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Stephanie C. Lazzaro and Laura Weidinger contributed equally to this article.
Humans are extremely susceptible to social influence. Here, we examine whether this susceptibility is altered in autism, a condition characterized by social difficulties. Autistic participants (N = 22) and neurotypical controls (N = 22) completed a memory test of previously seen words and were then exposed to answers supposedly given by four other individuals. Autistic individuals and controls were as likely to alter their judgements to align with inaccurate responses of group members. These changes reflected both temporary judgement changes (public conformity) and long-lasting memory changes (private conformity). Both groups were more susceptible to answers believed to be from other humans than from computer algorithms. Our results suggest that autistic individuals and controls are equally susceptible to social influence when reporting their memories.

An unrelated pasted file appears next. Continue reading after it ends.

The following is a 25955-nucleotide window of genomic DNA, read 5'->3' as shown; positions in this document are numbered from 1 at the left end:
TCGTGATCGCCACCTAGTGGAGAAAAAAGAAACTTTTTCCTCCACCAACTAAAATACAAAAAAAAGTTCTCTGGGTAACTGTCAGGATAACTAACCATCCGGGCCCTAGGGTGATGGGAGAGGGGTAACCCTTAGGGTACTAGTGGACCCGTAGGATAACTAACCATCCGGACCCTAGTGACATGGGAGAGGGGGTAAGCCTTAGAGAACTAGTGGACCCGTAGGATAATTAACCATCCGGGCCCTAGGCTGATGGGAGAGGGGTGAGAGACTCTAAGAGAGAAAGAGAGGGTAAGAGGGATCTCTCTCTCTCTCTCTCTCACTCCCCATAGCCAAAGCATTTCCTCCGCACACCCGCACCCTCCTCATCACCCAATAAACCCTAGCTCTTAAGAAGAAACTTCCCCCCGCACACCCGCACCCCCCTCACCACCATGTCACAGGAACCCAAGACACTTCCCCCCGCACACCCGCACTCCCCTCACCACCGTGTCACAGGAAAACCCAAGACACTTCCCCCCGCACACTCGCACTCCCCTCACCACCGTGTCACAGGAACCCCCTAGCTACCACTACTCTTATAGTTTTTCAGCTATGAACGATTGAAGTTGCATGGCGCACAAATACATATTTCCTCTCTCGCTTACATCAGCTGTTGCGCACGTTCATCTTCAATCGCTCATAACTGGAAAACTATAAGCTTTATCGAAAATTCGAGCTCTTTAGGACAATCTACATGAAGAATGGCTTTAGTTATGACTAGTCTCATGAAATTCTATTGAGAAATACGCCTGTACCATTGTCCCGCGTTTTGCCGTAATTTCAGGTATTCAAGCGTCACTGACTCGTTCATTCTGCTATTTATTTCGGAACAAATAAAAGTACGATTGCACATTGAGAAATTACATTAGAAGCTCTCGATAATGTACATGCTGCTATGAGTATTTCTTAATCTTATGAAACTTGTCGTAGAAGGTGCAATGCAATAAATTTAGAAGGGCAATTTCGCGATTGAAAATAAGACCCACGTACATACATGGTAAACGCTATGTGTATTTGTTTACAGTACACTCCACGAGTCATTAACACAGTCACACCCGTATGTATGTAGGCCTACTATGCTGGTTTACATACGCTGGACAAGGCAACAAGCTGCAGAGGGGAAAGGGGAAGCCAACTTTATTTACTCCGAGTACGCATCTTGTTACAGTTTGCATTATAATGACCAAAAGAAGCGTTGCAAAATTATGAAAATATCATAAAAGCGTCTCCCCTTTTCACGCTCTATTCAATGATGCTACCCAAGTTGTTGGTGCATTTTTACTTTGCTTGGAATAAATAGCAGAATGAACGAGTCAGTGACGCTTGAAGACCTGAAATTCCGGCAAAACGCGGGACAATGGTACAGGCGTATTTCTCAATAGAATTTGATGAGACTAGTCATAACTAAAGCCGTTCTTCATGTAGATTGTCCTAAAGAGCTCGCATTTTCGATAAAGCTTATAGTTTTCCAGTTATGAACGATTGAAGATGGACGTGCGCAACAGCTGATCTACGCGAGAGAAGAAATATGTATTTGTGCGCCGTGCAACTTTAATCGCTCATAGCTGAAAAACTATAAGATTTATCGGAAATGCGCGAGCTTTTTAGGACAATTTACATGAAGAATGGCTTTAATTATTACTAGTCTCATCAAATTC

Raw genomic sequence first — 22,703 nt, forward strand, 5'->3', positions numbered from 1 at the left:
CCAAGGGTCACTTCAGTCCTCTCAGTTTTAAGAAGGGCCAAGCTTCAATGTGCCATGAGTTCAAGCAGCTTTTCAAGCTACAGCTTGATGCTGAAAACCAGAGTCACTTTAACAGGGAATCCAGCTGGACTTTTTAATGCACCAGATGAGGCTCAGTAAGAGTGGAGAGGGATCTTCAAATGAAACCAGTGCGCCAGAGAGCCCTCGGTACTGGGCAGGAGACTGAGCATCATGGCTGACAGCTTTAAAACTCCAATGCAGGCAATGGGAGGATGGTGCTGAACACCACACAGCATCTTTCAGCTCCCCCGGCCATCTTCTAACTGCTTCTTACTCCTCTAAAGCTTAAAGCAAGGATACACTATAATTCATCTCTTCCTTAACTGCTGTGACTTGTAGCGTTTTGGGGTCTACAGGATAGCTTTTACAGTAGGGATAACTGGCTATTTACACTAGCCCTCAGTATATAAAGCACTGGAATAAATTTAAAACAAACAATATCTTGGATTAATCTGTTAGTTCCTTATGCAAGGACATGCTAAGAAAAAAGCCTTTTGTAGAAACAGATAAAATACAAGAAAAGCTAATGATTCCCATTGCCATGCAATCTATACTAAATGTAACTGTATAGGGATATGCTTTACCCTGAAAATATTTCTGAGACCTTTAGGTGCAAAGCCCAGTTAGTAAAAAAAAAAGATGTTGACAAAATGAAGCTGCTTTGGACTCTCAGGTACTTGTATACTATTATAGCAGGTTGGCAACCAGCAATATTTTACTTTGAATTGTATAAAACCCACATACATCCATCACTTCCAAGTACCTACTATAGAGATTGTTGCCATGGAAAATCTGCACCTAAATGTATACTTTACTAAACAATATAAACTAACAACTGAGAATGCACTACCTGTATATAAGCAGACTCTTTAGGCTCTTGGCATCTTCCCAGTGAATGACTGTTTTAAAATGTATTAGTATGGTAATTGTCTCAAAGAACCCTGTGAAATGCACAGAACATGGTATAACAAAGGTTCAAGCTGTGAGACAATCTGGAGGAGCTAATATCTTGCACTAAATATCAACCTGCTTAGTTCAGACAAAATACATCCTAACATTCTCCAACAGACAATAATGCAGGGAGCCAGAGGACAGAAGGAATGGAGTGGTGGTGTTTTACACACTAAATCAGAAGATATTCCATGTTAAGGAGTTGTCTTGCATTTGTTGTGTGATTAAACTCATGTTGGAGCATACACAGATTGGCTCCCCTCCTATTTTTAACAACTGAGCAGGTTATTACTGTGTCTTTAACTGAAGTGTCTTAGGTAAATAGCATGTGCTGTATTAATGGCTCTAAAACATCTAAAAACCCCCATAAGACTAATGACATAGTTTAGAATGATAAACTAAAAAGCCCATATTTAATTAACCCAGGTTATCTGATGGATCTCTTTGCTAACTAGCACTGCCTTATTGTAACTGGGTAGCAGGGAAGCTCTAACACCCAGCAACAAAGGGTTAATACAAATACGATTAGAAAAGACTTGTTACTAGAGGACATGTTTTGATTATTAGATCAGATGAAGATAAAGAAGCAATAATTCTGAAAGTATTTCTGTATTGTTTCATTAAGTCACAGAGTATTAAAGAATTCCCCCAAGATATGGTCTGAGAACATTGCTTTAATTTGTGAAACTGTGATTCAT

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- Social Conformity in Autism
Stephanie C. Lazzaro
Rose A. Cooper
- Springer US